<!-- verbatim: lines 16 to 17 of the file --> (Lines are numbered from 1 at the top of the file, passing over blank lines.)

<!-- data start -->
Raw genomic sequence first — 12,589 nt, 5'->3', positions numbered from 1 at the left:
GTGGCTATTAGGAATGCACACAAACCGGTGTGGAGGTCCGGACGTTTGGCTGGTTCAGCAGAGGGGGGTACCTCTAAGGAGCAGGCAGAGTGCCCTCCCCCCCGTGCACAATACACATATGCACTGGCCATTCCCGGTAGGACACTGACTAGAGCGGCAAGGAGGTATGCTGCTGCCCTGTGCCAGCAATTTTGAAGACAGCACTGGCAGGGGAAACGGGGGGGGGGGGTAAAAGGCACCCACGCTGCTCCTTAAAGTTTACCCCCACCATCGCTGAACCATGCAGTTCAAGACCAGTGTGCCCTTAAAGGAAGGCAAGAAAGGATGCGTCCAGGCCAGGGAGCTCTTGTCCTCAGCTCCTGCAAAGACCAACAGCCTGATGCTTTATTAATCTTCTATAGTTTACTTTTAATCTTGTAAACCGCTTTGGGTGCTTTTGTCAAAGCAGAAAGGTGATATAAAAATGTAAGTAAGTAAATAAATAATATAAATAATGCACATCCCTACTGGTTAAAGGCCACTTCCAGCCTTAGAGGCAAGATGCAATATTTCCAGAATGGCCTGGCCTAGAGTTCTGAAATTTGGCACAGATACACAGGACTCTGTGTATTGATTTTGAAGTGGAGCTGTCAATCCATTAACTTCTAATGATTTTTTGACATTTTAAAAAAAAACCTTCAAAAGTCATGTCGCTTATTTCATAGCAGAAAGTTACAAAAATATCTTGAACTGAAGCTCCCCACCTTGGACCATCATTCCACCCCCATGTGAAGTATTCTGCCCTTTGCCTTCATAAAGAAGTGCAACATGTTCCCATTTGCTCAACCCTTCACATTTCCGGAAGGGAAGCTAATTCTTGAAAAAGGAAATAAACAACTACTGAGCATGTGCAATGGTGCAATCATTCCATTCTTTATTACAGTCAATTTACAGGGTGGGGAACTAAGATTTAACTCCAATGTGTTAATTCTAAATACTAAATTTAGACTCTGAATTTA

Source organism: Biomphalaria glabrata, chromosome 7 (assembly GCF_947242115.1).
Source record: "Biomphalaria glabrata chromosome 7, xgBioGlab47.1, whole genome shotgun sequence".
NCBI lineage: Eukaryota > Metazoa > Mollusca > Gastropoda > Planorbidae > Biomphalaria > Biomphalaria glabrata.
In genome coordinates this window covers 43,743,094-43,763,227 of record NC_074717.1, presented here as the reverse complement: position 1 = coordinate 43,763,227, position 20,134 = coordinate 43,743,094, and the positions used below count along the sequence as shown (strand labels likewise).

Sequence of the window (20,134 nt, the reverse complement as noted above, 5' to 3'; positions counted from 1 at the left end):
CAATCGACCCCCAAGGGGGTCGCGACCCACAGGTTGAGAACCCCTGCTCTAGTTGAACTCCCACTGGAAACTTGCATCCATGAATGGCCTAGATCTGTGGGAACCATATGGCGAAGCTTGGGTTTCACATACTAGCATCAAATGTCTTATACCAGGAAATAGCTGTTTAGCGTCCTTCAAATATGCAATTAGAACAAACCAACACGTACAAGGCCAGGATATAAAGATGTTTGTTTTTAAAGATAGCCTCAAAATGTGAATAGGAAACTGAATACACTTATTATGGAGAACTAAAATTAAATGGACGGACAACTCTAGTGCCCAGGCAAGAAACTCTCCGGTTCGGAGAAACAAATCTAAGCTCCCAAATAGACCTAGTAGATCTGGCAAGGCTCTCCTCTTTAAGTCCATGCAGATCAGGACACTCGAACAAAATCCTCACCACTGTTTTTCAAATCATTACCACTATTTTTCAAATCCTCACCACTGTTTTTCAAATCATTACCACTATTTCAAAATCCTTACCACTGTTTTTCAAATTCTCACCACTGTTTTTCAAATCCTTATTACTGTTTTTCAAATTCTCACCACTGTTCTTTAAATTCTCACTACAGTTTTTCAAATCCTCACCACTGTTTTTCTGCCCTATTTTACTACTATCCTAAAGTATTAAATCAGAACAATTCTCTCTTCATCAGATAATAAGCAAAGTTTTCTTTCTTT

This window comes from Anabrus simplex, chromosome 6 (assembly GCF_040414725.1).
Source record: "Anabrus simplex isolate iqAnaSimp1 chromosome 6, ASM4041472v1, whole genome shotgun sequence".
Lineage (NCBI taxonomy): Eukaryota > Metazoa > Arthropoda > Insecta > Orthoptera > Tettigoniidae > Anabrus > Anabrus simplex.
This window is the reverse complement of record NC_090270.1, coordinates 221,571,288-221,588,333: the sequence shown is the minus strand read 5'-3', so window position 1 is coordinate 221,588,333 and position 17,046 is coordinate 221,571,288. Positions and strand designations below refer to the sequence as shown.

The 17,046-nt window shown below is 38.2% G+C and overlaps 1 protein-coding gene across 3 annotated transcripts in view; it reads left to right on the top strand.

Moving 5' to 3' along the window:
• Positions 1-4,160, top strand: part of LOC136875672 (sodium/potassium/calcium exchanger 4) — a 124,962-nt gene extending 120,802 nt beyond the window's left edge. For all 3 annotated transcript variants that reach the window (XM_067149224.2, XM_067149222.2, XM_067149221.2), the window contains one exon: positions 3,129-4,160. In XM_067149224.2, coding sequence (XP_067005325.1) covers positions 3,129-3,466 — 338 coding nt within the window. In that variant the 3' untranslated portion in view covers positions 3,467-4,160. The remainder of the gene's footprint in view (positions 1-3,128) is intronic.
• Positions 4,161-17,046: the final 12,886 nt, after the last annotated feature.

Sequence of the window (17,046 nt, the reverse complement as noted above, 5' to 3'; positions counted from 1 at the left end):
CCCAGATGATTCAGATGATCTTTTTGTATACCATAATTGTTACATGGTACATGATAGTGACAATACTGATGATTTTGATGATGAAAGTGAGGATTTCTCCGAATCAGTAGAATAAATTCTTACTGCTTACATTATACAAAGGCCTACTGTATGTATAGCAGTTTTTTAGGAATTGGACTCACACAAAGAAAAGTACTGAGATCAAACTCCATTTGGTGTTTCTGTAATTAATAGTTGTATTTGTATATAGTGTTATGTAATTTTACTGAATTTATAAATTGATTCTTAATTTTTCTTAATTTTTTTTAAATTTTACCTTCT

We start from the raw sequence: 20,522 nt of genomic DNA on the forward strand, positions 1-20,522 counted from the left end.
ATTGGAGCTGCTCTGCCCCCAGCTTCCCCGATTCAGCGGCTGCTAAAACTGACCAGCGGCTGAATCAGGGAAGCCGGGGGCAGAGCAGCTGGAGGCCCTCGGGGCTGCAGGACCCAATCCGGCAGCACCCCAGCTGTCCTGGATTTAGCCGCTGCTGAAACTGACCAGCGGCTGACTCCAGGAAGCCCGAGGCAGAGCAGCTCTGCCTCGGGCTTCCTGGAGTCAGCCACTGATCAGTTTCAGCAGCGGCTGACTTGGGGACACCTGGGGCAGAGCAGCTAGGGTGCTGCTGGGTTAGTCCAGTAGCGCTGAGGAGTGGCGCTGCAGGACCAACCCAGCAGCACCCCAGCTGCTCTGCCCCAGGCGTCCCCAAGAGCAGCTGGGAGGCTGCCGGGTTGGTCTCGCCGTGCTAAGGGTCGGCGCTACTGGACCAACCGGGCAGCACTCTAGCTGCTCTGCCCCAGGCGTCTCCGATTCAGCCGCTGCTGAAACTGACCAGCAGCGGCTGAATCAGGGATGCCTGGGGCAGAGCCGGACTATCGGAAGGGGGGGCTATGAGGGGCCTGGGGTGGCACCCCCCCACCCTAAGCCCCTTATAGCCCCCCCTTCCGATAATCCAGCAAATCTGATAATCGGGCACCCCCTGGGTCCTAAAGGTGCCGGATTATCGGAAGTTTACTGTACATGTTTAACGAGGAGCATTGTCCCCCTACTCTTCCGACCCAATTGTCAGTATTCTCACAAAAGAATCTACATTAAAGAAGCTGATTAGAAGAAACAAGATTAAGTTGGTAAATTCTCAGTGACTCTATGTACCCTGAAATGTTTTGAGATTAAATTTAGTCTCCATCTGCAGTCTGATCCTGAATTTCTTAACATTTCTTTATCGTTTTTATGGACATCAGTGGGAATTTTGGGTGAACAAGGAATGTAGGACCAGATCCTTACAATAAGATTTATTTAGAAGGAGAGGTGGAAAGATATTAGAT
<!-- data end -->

• Positions 4,161-17,046: the final 12,886 nt, after the last annotated feature.

Sequence of the window (17,046 nt, the reverse complement as noted above, 5' to 3'; positions counted from 1 at the left end):